Last updated at 14:08 BST, Friday, 25 October 2013

Study shows how genes shape face

Summary

25 October 2013

Scientists are starting to understand how our genes influence the way we look. A study with mice has shown that small changes to their DNA could alter the shape of their face. The findings are published in the journal Science.

Reporter:

Rebecca Morelle

A skull

Longer or shorter skull? It's in the genes!

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This study helps to explain how one person's face can look so different from another's. Scientists have identified thousands of sequences in our DNA that influence our appearance as we develop in the womb.

By looking at mice, they found that removing some of this genetic material subtly altered the rodent's appearance. In some, the modified DNA led to a longer or shorter skull, while others had wider or narrower faces. The researchers say that although the work was carried out on animals, the human face is likely to develop in the same way.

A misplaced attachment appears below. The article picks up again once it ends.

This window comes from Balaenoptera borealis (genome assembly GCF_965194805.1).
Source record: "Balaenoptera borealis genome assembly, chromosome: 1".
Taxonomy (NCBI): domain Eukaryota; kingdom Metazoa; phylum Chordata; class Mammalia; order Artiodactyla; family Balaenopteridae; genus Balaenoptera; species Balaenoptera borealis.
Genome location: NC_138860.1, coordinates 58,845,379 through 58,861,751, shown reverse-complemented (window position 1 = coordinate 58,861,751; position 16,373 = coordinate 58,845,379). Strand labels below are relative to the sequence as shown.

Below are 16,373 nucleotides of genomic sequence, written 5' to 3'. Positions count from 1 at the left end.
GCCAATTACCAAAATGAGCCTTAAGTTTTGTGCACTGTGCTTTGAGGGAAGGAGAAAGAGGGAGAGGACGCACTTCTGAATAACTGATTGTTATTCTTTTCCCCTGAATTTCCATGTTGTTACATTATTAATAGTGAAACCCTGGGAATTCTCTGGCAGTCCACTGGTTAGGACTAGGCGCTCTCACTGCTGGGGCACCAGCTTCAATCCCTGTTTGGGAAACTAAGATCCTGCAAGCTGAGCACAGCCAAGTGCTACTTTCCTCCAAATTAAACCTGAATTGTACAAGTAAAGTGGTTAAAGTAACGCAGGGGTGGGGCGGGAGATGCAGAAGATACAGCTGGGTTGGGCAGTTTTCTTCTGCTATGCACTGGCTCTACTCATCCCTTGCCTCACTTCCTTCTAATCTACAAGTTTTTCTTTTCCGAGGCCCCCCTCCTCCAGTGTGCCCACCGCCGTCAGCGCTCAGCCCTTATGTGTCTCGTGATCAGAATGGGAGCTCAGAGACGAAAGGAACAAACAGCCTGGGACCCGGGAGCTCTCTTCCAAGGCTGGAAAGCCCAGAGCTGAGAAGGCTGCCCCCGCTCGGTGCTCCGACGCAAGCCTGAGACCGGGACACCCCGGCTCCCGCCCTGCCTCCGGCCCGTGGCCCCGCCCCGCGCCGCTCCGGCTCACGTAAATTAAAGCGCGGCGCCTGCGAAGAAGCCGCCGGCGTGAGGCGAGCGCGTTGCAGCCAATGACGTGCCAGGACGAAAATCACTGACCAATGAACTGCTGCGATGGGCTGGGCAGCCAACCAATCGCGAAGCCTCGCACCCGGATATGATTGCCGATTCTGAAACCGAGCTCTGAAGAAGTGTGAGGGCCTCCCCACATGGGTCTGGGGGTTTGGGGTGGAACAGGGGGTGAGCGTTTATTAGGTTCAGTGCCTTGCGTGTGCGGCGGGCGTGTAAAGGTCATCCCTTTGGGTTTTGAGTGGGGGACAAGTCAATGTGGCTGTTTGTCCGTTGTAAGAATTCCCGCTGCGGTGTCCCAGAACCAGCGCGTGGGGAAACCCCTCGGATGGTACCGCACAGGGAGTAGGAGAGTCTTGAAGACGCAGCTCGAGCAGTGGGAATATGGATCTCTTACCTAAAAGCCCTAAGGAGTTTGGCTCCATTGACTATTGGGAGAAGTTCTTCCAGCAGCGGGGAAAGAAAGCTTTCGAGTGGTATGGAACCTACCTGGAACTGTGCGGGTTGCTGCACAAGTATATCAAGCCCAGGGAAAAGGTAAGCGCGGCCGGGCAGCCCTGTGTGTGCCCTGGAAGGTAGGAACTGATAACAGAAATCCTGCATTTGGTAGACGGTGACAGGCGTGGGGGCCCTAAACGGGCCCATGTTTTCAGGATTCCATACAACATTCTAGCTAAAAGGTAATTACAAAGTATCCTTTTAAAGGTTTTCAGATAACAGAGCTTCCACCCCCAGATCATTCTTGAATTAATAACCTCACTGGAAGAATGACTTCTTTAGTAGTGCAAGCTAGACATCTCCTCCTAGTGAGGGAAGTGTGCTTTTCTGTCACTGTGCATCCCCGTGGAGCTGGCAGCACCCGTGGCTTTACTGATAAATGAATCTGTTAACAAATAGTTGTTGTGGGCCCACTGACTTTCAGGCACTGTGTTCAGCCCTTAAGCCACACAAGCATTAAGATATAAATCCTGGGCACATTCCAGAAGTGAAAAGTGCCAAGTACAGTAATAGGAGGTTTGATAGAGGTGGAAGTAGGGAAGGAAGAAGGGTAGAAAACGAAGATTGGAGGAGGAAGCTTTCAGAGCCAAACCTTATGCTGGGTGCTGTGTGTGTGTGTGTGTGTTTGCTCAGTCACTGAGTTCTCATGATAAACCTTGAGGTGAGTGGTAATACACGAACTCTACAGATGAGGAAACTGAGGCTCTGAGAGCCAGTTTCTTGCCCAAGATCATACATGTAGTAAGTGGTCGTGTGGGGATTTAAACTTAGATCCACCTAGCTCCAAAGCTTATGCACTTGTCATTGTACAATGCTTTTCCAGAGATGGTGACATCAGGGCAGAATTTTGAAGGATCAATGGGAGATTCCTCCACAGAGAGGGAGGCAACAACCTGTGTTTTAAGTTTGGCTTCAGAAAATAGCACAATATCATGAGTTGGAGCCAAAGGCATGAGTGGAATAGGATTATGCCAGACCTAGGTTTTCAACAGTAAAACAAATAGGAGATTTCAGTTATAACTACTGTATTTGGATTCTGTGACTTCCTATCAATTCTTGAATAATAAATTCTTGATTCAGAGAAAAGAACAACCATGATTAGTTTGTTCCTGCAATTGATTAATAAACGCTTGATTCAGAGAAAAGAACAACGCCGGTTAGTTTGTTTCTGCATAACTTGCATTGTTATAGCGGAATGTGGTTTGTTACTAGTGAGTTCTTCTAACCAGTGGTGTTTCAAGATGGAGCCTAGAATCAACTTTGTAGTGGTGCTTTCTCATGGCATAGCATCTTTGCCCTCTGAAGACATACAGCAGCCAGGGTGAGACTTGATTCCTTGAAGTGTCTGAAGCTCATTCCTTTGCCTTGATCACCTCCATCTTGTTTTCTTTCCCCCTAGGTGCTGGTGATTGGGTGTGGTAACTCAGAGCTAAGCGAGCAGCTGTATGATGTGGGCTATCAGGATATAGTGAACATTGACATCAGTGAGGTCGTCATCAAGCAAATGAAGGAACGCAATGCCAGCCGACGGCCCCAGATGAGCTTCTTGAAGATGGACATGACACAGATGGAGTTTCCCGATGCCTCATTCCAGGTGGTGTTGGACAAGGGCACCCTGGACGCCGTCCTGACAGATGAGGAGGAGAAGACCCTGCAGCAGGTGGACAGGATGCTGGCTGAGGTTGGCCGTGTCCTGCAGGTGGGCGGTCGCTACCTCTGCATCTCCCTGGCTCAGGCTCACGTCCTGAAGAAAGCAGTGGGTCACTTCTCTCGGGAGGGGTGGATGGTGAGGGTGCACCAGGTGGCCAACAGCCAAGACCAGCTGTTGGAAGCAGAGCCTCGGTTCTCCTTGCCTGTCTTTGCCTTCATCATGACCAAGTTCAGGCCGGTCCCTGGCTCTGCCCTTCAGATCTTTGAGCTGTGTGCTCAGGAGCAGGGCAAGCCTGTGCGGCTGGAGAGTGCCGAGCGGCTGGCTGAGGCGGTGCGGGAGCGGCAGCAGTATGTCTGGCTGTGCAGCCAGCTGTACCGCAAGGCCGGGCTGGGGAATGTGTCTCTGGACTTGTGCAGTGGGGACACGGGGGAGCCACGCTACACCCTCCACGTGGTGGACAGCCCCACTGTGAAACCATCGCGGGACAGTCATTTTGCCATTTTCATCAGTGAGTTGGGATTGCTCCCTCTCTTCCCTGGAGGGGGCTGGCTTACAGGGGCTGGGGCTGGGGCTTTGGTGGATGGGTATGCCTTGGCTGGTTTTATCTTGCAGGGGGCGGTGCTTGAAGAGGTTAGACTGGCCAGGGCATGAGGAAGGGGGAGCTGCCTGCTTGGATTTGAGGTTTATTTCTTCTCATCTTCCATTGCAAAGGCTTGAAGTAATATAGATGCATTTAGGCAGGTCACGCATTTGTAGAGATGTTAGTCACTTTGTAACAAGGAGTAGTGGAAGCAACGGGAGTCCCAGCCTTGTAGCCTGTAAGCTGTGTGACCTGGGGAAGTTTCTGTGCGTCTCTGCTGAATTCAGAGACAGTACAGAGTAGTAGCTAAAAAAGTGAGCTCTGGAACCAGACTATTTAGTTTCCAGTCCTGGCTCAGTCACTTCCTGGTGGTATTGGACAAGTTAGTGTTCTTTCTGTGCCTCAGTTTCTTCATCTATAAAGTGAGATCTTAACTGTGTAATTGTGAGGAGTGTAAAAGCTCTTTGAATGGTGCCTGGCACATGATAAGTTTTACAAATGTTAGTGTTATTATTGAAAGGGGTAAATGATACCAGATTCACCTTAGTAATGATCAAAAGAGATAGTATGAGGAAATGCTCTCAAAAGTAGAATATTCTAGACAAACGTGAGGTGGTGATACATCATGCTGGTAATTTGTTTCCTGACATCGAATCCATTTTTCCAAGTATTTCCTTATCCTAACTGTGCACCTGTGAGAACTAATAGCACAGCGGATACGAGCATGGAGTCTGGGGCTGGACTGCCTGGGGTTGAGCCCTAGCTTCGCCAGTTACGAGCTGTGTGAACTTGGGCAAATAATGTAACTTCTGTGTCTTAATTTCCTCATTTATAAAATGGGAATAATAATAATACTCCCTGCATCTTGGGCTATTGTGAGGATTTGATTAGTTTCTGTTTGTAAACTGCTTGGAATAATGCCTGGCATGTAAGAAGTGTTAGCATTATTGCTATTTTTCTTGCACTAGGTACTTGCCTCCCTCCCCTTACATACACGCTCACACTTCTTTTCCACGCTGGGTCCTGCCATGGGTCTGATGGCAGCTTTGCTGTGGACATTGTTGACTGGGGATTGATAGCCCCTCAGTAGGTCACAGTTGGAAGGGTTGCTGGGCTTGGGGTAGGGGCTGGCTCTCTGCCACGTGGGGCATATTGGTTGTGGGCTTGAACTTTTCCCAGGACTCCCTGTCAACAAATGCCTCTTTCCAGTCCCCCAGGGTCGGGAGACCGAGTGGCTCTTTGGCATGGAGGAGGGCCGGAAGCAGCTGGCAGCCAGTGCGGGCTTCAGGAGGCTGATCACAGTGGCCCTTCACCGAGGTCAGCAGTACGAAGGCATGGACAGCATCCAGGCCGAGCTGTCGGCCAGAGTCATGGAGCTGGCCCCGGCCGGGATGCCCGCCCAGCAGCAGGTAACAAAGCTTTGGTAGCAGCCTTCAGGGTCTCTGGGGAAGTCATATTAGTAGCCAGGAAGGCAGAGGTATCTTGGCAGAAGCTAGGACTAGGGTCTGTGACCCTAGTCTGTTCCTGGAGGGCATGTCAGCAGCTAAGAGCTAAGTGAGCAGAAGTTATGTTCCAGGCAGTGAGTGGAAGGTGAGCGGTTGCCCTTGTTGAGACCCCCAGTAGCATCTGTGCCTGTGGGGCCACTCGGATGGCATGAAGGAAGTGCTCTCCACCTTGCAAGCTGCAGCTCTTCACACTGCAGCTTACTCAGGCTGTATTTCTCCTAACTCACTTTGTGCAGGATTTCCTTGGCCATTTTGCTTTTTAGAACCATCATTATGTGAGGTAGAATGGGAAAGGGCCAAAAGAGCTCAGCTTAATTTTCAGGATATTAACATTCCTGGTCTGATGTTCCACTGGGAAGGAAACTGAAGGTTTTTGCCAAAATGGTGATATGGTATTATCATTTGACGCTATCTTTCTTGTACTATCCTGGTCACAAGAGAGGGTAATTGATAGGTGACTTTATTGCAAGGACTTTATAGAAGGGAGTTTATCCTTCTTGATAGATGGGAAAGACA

Dr Axel Visel, from the Lawrence Berkely National Laboratory in California led the study.

"We are trying to find out how the instructions for building the human face are embedded in the human DNA, so somewhere in there, there must be that blueprint that defines what our face looks like."

The researchers say understanding this complex process could also help to reveal how facial birth defects - such as cleft lips and palates - arise.

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Vocabulary

identified

recognised

subtly altered

made very small changes to

carried out

performed, did

embedded

combined with, made part of

blueprint

full and detailed plan

birth defects

abnormalities that people are born with

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